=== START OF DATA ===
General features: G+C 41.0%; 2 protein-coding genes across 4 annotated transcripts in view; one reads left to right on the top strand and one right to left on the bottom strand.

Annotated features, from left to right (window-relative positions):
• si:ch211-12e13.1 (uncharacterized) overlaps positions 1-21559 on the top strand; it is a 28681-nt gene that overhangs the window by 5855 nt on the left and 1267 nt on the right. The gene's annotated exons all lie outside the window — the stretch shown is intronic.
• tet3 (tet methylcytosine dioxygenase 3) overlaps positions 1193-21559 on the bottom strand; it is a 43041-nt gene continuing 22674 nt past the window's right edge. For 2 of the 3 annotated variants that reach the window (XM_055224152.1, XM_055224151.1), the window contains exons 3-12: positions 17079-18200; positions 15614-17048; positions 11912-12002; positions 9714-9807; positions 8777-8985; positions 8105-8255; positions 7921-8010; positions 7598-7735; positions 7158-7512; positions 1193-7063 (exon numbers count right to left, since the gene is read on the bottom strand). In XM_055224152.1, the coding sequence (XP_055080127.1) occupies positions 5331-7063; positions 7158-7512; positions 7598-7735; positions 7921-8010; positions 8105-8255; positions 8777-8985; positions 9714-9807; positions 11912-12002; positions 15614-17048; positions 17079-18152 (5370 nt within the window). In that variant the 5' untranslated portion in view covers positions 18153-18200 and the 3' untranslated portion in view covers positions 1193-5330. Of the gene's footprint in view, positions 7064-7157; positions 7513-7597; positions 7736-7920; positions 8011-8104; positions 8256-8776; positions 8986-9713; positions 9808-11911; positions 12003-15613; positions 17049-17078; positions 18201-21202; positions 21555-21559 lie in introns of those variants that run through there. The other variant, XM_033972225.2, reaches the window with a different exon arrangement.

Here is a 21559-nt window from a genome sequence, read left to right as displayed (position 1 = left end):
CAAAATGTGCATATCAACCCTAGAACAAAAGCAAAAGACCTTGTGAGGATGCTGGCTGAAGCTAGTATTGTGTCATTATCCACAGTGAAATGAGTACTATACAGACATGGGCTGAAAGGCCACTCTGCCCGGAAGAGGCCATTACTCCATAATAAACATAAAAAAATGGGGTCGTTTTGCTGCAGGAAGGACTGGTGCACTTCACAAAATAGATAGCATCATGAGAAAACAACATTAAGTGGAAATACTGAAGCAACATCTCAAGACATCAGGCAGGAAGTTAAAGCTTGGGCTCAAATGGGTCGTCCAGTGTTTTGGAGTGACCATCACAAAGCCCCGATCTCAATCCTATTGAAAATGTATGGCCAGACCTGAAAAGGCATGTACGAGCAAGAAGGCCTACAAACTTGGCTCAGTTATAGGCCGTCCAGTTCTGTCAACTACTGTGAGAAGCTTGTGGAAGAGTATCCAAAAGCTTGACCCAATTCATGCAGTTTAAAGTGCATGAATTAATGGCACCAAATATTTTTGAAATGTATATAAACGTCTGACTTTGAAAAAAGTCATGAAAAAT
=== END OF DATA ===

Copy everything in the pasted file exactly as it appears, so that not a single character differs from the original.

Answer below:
General features: G+C 41.0%; 2 protein-coding genes across 4 annotated transcripts in view; one reads left to right on the top strand and one right to left on the bottom strand.

Annotated features, from left to right (window-relative positions):
• si:ch211-12e13.1 (uncharacterized) overlaps positions 1-21559 on the top strand; it is a 28681-nt gene that overhangs the window by 5855 nt on the left and 1267 nt on the right. The gene's annotated exons all lie outside the window — the stretch shown is intronic.
• tet3 (tet methylcytosine dioxygenase 3) overlaps positions 1193-21559 on the bottom strand; it is a 43041-nt gene continuing 22674 nt past the window's right edge. For 2 of the 3 annotated variants that reach the window (XM_055224152.1, XM_055224151.1), the window contains exons 3-12: positions 17079-18200; positions 15614-17048; positions 11912-12002; positions 9714-9807; positions 8777-8985; positions 8105-8255; positions 7921-8010; positions 7598-7735; positions 7158-7512; positions 1193-7063 (exon numbers count right to left, since the gene is read on the bottom strand). In XM_055224152.1, the coding sequence (XP_055080127.1) occupies positions 5331-7063; positions 7158-7512; positions 7598-7735; positions 7921-8010; positions 8105-8255; positions 8777-8985; positions 9714-9807; positions 11912-12002; positions 15614-17048; positions 17079-18152 (5370 nt within the window). In that variant the 5' untranslated portion in view covers positions 18153-18200 and the 3' untranslated portion in view covers positions 1193-5330. Of the gene's footprint in view, positions 7064-7157; positions 7513-7597; positions 7736-7920; positions 8011-8104; positions 8256-8776; positions 8986-9713; positions 9808-11911; positions 12003-15613; positions 17049-17078; positions 18201-21202; positions 21555-21559 lie in introns of those variants that run through there. The other variant, XM_033972225.2, reaches the window with a different exon arrangement.

Here is a 21559-nt window from a genome sequence, read left to right as displayed (position 1 = left end):
CAAAATGTGCATATCAACCCTAGAACAAAAGCAAAAGACCTTGTGAGGATGCTGGCTGAAGCTAGTATTGTGTCATTATCCACAGTGAAATGAGTACTATACAGACATGGGCTGAAAGGCCACTCTGCCCGGAAGAGGCCATTACTCCATAATAAACATAAAAAAATGGGGTCGTTTTGCTGCAGGAAGGACTGGTGCACTTCACAAAATAGATAGCATCATGAGAAAACAACATTAAGTGGAAATACTGAAGCAACATCTCAAGACATCAGGCAGGAAGTTAAAGCTTGGGCTCAAATGGGTCGTCCAGTGTTTTGGAGTGACCATCACAAAGCCCCGATCTCAATCCTATTGAAAATGTATGGCCAGACCTGAAAAGGCATGTACGAGCAAGAAGGCCTACAAACTTGGCTCAGTTATAGGCCGTCCAGTTCTGTCAACTACTGTGAGAAGCTTGTGGAAGAGTATCCAAAAGCTTGACCCAATTCATGCAGTTTAAAGTGCATGAATTAATGGCACCAAATATTTTTGAAATGTATATAAACGTCTGACTTTGAAAAAAGTCATGAAAAAT